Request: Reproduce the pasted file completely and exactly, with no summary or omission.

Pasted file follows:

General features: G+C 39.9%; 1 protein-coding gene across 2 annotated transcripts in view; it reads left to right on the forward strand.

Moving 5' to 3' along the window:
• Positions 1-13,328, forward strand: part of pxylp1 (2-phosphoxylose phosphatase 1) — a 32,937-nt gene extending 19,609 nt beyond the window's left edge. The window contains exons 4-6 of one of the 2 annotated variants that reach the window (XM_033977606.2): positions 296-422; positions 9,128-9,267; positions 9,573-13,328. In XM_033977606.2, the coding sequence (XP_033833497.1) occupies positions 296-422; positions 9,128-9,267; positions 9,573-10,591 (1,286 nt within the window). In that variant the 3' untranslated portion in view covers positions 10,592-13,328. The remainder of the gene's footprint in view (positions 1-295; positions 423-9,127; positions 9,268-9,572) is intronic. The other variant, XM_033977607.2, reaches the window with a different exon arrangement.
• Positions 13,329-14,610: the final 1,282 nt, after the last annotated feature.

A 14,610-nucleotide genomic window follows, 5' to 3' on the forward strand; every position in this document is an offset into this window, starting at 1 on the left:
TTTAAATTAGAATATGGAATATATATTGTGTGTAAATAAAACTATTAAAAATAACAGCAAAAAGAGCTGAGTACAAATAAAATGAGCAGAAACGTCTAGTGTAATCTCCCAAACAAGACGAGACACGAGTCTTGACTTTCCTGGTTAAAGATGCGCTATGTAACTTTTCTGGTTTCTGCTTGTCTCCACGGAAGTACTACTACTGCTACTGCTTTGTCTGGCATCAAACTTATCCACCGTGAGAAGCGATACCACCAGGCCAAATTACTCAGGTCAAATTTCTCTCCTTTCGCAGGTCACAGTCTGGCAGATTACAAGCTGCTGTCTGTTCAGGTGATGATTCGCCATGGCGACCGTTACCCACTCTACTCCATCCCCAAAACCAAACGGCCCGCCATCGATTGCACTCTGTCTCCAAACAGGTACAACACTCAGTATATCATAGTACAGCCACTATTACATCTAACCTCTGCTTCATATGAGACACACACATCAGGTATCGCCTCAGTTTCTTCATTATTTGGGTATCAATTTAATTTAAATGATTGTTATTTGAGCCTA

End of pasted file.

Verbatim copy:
General features: G+C 39.9%; 1 protein-coding gene across 2 annotated transcripts in view; it reads left to right on the forward strand.

Moving 5' to 3' along the window:
• Positions 1-13,328, forward strand: part of pxylp1 (2-phosphoxylose phosphatase 1) — a 32,937-nt gene extending 19,609 nt beyond the window's left edge. The window contains exons 4-6 of one of the 2 annotated variants that reach the window (XM_033977606.2): positions 296-422; positions 9,128-9,267; positions 9,573-13,328. In XM_033977606.2, the coding sequence (XP_033833497.1) occupies positions 296-422; positions 9,128-9,267; positions 9,573-10,591 (1,286 nt within the window). In that variant the 3' untranslated portion in view covers positions 10,592-13,328. The remainder of the gene's footprint in view (positions 1-295; positions 423-9,127; positions 9,268-9,572) is intronic. The other variant, XM_033977607.2, reaches the window with a different exon arrangement.
• Positions 13,329-14,610: the final 1,282 nt, after the last annotated feature.

A 14,610-nucleotide genomic window follows, 5' to 3' on the forward strand; every position in this document is an offset into this window, starting at 1 on the left:
TTTAAATTAGAATATGGAATATATATTGTGTGTAAATAAAACTATTAAAAATAACAGCAAAAAGAGCTGAGTACAAATAAAATGAGCAGAAACGTCTAGTGTAATCTCCCAAACAAGACGAGACACGAGTCTTGACTTTCCTGGTTAAAGATGCGCTATGTAACTTTTCTGGTTTCTGCTTGTCTCCACGGAAGTACTACTACTGCTACTGCTTTGTCTGGCATCAAACTTATCCACCGTGAGAAGCGATACCACCAGGCCAAATTACTCAGGTCAAATTTCTCTCCTTTCGCAGGTCACAGTCTGGCAGATTACAAGCTGCTGTCTGTTCAGGTGATGATTCGCCATGGCGACCGTTACCCACTCTACTCCATCCCCAAAACCAAACGGCCCGCCATCGATTGCACTCTGTCTCCAAACAGGTACAACACTCAGTATATCATAGTACAGCCACTATTACATCTAACCTCTGCTTCATATGAGACACACACATCAGGTATCGCCTCAGTTTCTTCATTATTTGGGTATCAATTTAATTTAAATGATTGTTATTTGAGCCTA